(d) succession planning (including appointing, training and monitoring senior management);
(e) adopting a communication policy for the issuer;
(f) the issuer’s internal control and management information systems; and
(g) developing the issuer’s approach to corporate governance, including developing a set of corporate governance principles and guidelines that are specifically applicable to the issuer. 
The written mandate of the board should also set out:
(i) measures for receiving feedback from stakeholders (e.g., the board may wish to establish a process to permit stakeholders to directly contact the independent directors), and
(ii) expectations and responsibilities of directors, including basic duties and responsibilities with respect to attendance at board meetings and advance review of meeting materials.
In developing an effective communication policy for the issuer, issuers should refer to the guidance set out in National Policy 51-201 Disclosure Standards.
For purposes of this Policy, “executive officer” has the same meaning as in National Instrument 51-102 Continuous Disclosure Obligations.
3.5 The board should develop clear position descriptions for the chair of the board and the chair of each board committee. In addition, the board, together with the CEO, should develop a clear position description for the CEO, which includes delineating management’s responsibilities. The board should also develop or approve the corporate goals and objectives that the CEO is responsible for meeting.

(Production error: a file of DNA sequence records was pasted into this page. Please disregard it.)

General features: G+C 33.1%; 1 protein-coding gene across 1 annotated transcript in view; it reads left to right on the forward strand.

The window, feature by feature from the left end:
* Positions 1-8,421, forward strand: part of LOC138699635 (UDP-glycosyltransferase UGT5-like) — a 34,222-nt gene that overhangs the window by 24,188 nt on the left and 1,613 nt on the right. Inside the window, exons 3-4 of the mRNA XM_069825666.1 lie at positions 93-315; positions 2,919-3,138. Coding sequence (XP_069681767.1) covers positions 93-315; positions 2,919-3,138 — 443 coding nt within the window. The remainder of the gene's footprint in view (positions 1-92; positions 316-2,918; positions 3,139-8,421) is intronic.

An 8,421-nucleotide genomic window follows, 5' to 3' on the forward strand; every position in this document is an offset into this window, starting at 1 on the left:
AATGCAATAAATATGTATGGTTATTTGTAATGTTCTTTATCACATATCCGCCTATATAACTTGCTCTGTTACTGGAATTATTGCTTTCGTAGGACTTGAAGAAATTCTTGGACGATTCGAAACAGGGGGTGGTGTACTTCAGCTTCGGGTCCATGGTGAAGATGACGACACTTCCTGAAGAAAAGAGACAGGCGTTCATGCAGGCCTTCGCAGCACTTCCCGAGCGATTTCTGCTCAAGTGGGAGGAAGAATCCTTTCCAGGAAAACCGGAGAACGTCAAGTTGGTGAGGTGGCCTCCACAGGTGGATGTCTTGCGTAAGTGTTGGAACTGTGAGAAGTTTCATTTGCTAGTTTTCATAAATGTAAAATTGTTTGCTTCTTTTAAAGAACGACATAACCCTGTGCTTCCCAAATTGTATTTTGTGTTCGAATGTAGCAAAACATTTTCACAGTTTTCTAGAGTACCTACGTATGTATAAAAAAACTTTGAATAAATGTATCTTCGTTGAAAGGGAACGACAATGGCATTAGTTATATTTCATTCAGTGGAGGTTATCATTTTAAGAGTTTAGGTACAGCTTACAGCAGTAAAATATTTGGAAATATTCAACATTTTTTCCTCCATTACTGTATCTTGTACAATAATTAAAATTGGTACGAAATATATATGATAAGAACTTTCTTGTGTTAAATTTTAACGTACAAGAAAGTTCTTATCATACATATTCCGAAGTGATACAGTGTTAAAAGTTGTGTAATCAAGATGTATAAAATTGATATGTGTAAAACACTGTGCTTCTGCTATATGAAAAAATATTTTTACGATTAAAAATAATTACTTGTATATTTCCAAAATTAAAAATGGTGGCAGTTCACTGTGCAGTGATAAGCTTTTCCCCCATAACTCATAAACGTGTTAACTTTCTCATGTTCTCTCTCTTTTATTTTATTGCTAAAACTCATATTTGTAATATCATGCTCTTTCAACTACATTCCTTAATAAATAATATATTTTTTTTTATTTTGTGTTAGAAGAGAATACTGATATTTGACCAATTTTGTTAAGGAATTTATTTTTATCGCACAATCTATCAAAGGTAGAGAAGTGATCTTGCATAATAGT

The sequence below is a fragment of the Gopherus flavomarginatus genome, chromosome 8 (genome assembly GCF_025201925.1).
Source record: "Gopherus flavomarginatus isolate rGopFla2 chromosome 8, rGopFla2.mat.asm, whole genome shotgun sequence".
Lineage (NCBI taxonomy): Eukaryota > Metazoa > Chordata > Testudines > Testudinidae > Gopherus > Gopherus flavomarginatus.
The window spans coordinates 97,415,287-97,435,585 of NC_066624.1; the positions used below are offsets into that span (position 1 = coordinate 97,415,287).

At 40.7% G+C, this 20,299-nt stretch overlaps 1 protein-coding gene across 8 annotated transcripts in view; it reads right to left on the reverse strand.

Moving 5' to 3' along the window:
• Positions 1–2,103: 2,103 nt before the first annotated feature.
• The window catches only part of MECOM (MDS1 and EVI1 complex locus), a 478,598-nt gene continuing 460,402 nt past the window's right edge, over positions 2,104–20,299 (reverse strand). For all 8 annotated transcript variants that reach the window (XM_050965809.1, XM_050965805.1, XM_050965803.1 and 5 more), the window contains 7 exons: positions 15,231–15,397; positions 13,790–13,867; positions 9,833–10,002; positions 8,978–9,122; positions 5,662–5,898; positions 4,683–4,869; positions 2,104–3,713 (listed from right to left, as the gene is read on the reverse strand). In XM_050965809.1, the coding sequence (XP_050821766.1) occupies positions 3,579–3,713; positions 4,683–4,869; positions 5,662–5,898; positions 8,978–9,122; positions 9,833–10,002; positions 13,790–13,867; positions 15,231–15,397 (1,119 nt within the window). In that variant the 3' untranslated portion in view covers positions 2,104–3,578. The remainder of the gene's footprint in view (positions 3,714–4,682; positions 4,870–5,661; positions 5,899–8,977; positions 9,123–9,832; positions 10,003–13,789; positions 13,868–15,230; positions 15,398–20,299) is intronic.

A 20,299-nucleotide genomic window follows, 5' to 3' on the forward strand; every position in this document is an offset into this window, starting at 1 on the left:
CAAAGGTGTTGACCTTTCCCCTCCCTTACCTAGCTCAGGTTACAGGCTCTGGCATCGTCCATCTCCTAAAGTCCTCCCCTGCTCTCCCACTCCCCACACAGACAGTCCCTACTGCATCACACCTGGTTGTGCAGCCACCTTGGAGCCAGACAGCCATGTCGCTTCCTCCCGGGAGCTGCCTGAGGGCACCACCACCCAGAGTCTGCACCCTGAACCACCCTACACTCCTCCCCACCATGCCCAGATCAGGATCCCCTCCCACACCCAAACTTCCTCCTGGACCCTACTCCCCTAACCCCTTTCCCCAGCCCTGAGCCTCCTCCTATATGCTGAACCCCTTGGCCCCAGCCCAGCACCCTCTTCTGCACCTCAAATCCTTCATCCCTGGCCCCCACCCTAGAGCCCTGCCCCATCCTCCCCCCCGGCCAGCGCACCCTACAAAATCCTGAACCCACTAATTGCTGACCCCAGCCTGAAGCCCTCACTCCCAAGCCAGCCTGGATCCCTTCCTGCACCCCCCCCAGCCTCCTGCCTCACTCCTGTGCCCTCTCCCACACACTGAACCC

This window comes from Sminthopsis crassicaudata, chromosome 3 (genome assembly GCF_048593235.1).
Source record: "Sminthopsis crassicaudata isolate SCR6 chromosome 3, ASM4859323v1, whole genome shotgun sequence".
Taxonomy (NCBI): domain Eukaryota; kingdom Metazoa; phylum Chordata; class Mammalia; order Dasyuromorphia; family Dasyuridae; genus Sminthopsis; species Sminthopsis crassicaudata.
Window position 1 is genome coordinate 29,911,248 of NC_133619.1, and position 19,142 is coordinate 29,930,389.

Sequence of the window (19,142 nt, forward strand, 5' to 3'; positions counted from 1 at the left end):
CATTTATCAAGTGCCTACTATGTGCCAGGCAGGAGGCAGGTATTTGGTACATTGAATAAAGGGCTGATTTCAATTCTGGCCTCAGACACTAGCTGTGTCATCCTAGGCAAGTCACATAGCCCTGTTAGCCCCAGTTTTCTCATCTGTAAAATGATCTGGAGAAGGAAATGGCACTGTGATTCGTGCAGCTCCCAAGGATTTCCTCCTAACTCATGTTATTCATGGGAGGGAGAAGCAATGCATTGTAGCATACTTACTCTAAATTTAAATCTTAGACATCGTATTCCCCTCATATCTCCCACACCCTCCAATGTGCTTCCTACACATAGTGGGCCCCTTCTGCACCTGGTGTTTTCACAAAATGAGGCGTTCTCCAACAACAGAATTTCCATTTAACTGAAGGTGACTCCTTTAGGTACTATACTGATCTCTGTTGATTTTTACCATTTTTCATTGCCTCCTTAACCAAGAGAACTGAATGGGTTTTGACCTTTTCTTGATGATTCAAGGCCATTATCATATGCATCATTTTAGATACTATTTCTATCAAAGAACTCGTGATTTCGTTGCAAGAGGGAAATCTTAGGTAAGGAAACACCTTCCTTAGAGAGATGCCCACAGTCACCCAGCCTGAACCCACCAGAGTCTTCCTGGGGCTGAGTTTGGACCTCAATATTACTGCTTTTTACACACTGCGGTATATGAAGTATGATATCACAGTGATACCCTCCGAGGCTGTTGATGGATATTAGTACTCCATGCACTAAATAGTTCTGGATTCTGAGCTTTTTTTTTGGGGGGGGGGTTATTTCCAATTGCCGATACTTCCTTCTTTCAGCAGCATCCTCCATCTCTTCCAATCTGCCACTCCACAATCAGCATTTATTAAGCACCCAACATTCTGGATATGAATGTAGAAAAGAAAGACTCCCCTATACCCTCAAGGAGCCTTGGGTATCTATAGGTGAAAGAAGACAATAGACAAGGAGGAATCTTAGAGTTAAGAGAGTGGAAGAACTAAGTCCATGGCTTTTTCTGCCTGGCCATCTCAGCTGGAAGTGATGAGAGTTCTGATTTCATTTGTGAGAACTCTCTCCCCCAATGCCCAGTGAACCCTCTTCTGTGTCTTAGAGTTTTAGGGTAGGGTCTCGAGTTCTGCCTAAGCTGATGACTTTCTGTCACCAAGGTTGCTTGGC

Orientation and Continuing Education
3.6 The board should ensure that all new directors receive a comprehensive orientation. All new directors should fully understand the role of the board and its committees, as well as the contribution individual directors are expected to make (including, in particular, the commitment of time and resources that the issuer expects from its directors). All new directors should also understand the nature and operation of the issuer’s business.
3.7 The board should provide continuing education opportunities for all directors, so that individuals may maintain or enhance their skills and abilities as directors, as well as to ensure their knowledge and understanding of the issuer's business remains current.